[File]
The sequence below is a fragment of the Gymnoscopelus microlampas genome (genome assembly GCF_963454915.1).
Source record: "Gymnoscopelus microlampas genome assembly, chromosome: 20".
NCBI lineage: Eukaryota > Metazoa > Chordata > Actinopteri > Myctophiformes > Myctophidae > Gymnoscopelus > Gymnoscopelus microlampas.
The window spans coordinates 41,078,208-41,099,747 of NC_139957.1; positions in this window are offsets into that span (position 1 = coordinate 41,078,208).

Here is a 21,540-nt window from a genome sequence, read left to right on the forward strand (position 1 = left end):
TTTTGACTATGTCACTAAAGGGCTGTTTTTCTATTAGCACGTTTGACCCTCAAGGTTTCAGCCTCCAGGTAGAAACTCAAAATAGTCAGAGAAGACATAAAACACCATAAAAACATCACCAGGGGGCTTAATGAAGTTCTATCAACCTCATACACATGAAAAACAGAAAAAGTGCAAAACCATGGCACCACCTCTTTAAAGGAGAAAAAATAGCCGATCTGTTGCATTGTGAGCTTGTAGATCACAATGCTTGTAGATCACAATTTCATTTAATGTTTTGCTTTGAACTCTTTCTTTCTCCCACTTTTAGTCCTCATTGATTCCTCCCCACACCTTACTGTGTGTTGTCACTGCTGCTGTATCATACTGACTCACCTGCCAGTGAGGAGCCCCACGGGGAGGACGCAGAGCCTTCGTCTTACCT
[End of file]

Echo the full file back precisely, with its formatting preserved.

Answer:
The sequence below is a fragment of the Gymnoscopelus microlampas genome (genome assembly GCF_963454915.1).
Source record: "Gymnoscopelus microlampas genome assembly, chromosome: 20".
NCBI lineage: Eukaryota > Metazoa > Chordata > Actinopteri > Myctophiformes > Myctophidae > Gymnoscopelus > Gymnoscopelus microlampas.
The window spans coordinates 41,078,208-41,099,747 of NC_139957.1; positions in this window are offsets into that span (position 1 = coordinate 41,078,208).

Here is a 21,540-nt window from a genome sequence, read left to right on the forward strand (position 1 = left end):
TTTTGACTATGTCACTAAAGGGCTGTTTTTCTATTAGCACGTTTGACCCTCAAGGTTTCAGCCTCCAGGTAGAAACTCAAAATAGTCAGAGAAGACATAAAACACCATAAAAACATCACCAGGGGGCTTAATGAAGTTCTATCAACCTCATACACATGAAAAACAGAAAAAGTGCAAAACCATGGCACCACCTCTTTAAAGGAGAAAAAATAGCCGATCTGTTGCATTGTGAGCTTGTAGATCACAATGCTTGTAGATCACAATTTCATTTAATGTTTTGCTTTGAACTCTTTCTTTCTCCCACTTTTAGTCCTCATTGATTCCTCCCCACACCTTACTGTGTGTTGTCACTGCTGCTGTATCATACTGACTCACCTGCCAGTGAGGAGCCCCACGGGGAGGACGCAGAGCCTTCGTCTTACCT